Business license

This probably varies by state. In SC I am required to have a
"retail license" in order to sell ANYTHING legally. This means I
also collect and pass on to the state sales taxes :wink: which keeps them
happy, and all the paperwork, etc., keeps my accountant happy! Just
a happy bunch around here! Having a retail license then qualifies me
for wholesale purchase of supplies that will be used in items that I
will re-sell, as well as not having to pay taxes on supplies used in
items I will re-sell. It does NOT mean I get wholesale or tax-free
status for general business expenses.

Again, this may vary in name and how it works in other states, as I
believe this is all set at the state level, not federal. Also will
be different in other countries, I am sure!


The name of the permit does vary by state - check with your state
tax office. In Texas it is called a "Texas Sales and Use Tax Permit."
It gives me the same rights and obligations Beth outlines below -
just a different name. -Dee Dee

Aloha Everyone, This is in response to Beth’s NY licensing
regulations. Our company is in Hawaii. Our tax laws say that all
products sold either retail (at a higher percent) and wholesale (at
.005 or half a percent) must be collected and submitted either
quarterly, semi-annually, and if paid annually, we have been
penalized with additional costs for filing late. Our State charges
us tax on the tax we collect. Even though it is double taxation and
lawful, we must pay tax on all money collected. So if our company
sells $100.00 to a person, the 4% tax is passed onto the customer.
The State says we made $104.00 in revenues thus we must pay taxes on
that amount, which comes to 4.167% of the $100.00 sale. Now many
businesss’ here label on their receipts TAX 1, TAX 2. We tax the
$100.00 the 4% tax, then we tax the $104.00 the .1672% tax, which is
all paid to the state. Our State also informs the businesses here
that any item purchased for business outside of our State, enters
our State of our company’s use, any company here must pay an
additional .005% tax on this type of merchandise. This means since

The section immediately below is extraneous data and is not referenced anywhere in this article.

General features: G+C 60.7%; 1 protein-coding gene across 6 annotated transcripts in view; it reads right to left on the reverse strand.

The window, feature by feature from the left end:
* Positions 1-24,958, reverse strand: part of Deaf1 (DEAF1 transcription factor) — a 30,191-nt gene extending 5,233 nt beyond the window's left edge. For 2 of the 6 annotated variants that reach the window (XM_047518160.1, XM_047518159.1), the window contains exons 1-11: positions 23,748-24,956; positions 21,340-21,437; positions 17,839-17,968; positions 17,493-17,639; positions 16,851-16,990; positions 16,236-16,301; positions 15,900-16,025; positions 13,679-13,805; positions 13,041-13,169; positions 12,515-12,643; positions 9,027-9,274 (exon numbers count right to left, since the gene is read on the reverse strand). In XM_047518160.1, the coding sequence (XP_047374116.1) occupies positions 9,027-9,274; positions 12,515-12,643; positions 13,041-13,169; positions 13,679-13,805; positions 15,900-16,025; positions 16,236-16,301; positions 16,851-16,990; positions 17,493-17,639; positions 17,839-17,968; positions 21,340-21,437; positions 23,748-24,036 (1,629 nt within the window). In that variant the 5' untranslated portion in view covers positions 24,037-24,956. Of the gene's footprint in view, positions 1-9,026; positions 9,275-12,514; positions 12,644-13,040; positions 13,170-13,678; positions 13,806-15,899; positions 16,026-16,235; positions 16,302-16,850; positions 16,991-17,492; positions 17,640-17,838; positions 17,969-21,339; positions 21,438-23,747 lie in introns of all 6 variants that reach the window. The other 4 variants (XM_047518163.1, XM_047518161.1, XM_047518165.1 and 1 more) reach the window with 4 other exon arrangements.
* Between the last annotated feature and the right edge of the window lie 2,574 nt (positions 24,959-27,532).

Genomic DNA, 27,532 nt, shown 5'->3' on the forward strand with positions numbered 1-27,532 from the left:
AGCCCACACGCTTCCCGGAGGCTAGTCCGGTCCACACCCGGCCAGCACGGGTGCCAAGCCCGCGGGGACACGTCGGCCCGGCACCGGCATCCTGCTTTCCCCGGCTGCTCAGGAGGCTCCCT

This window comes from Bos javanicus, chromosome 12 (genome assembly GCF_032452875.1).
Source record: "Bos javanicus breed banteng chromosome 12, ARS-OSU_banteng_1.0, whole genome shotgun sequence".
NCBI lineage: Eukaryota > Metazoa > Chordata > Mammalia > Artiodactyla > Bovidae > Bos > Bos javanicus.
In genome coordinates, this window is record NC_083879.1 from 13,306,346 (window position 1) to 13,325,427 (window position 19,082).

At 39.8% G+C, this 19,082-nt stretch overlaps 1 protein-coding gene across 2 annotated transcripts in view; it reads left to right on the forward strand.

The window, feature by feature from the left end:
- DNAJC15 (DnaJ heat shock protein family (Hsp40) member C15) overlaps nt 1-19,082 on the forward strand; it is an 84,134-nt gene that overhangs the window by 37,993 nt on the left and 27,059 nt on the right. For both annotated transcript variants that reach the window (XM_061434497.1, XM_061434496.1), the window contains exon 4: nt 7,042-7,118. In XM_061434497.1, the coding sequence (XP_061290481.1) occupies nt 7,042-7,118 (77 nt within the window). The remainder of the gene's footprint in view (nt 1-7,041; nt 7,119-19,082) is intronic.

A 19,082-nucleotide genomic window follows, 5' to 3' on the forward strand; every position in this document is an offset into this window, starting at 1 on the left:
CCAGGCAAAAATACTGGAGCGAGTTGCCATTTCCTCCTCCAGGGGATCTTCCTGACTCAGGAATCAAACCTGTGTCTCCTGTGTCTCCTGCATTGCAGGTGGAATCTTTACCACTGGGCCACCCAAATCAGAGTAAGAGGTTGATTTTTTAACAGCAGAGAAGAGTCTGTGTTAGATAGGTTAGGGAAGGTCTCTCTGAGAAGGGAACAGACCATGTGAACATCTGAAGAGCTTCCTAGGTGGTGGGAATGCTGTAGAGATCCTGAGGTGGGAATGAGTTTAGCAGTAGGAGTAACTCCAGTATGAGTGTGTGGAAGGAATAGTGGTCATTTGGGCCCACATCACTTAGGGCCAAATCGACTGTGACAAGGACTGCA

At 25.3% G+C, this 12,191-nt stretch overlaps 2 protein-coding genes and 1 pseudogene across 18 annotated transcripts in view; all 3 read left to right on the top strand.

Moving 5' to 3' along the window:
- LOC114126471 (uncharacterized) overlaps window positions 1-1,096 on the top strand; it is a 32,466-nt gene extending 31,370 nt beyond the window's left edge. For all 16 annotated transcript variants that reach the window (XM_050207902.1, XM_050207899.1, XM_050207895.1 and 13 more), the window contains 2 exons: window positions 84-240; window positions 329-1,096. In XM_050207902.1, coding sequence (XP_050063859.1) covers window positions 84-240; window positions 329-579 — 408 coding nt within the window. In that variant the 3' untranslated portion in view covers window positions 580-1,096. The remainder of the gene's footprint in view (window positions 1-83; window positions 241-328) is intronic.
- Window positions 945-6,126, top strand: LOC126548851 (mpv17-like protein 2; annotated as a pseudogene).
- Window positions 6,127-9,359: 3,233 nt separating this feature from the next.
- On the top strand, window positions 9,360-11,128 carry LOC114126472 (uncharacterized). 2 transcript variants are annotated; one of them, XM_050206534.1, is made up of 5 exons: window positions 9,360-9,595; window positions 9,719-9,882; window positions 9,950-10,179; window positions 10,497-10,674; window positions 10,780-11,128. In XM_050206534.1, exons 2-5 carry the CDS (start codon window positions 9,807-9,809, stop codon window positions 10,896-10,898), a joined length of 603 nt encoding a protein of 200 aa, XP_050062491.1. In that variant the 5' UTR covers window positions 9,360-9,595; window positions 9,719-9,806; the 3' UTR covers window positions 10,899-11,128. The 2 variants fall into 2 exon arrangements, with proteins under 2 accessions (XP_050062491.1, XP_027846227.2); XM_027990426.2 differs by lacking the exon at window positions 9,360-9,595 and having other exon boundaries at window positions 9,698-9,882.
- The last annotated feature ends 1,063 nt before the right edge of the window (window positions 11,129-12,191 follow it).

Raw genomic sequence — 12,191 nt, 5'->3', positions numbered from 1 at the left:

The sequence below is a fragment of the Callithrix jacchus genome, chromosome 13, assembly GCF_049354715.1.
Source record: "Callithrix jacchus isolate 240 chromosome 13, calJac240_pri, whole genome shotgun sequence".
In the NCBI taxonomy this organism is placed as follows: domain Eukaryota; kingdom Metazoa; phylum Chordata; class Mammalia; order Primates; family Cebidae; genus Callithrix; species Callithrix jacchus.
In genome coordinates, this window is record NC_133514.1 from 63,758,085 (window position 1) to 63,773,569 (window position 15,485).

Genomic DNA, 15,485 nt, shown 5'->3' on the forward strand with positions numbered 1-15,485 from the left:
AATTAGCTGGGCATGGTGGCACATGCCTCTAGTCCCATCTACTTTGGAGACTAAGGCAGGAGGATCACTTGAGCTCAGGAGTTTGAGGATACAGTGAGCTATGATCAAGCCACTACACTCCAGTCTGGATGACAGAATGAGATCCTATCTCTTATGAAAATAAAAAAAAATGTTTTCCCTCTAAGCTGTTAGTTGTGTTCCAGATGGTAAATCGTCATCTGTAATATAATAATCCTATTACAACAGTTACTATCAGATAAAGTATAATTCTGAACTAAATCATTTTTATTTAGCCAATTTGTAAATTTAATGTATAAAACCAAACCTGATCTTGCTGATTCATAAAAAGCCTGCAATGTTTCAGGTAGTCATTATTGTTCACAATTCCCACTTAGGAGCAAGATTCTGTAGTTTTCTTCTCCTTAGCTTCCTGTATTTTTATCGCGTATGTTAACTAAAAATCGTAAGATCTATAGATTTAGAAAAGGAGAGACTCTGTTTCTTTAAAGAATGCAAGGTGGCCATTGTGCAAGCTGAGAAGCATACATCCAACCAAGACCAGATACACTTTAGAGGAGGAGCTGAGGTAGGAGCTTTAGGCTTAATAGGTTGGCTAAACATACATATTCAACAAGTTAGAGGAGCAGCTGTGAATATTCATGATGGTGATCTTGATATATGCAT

we are the only State entirely surrounded by water, our tax laws are
different and even the laws the govern property sales. We can’t
even own oil, gas, minerals, diamonds, gems and minerals, or any
thing of value, for our State law is: when we buy property what ever
is found to be of worth on it, belongs to the State. We do pay to
live in Hawaii Nei. Every state has its own restriction. If we sell
out of state, there is no tax on the merchandise purchased and is
being shipped out. If we sell to a person in another state, and
collect tax, the tax collected should be the buyer’s State Tax and
paid to their State Tax Office. What it boils down to is simple,
taxes must be charged to the customer’s total bill, and paid to the
Regulatory Office that collects said tax. If tax is charged for
outside of your State, then taxes collected will need to be sent to
the buyer’s said State Regulatory office that collects taxes. When in
doubt, it is practical experience to check on the laws that govern
sales in the State where any person who is doing business resides.
At least if we sold to another business, it would be classified as
wholesale, and only one half a percent of taxes is charged to the
customer. It is always best to keep accurate records of sales, taxes,
wholesale taxes, and give unto Ceaser, what is due. Much Aloha,
Barbara HQCE

Of course this does vary state by state but if you are selling
wholesale or having your work sold on consignment you need to have a
wholesale tax license. With the license you don’t pay sales tax on
the supplies you purchase that go directly into making your product.
In my case it’s silver, findings, and precious stone. At the end of